A new and openly Christian political party has been touring the country over recent weeks, trying to rally believers to their cause. I say openly Christian, because as my report on the One Party outlines, that is how they describe themselves, in contrast to other parties and politicians who have defined themselves more along the line of having ‘Christian values’. It’s quite long, but the piece also looks at the various currents taking place in political Christianity right now, gives an activist’s view account of the failure of National MP Alfred Ngaro to launch a Christian party last year, and reveals an electoral arrangement between the One Party and Hannah Tamaki’s Vision NZ.

Meanwhile, on a more meta level: That piece was made possible by Jucy and Z Energy, who have been helping me get around the country over the last two weeks to cover the election campaign outside the major centres. But for now, that project is on hold, because the campaign as a whole basically is too. I really appreciate the support of both companies so far, and hope to get back out there again next month. Personally, I’ll be heading back to Auckland today, and because it’s quite a long drive Toby Manhire will be covering tomorrow’s Bulletin.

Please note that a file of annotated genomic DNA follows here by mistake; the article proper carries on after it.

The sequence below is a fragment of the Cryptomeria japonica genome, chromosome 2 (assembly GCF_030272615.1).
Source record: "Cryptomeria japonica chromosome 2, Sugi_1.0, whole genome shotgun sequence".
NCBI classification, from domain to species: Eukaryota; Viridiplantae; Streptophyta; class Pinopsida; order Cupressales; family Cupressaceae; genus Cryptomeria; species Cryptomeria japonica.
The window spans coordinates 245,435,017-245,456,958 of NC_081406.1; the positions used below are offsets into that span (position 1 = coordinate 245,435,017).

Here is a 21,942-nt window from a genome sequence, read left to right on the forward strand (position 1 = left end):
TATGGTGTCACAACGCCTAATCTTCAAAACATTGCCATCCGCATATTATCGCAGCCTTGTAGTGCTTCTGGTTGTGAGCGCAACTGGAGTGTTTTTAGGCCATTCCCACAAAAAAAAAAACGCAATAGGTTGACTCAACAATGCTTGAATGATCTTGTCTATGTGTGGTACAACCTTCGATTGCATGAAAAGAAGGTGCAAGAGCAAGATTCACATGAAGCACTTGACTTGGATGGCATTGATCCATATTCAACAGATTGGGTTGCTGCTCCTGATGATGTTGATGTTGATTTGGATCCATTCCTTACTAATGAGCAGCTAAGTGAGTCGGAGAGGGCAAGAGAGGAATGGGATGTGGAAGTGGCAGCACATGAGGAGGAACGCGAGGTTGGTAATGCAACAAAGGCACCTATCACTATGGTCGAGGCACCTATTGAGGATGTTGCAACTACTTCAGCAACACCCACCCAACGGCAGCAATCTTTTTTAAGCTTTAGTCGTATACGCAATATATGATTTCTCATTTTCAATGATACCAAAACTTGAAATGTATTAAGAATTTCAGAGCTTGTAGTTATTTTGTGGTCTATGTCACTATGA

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Right now on The Spinoff: Josie Adams speaks to a Grey Lynn GP who has gone viral (wait for it) with videos showing how to manage the symptoms of Covid-19. Stewart Sowman-Lund looks at Google data and what it indicates about how locked down Aucklanders are behaving. Catherine Woulfe writes about Midnight Sun, a new book in the wider Twilight saga.

And two things that’d be well worth watching: We’ve got Young Labour’s episode of Youth Wings, in which the chair of the Princes Street branch outlines his “almost aggressively practical and realistic” approach to politics. And Alice Snedden returns with the latest episode of Bad News, discussing racial bias and inequality in the health system.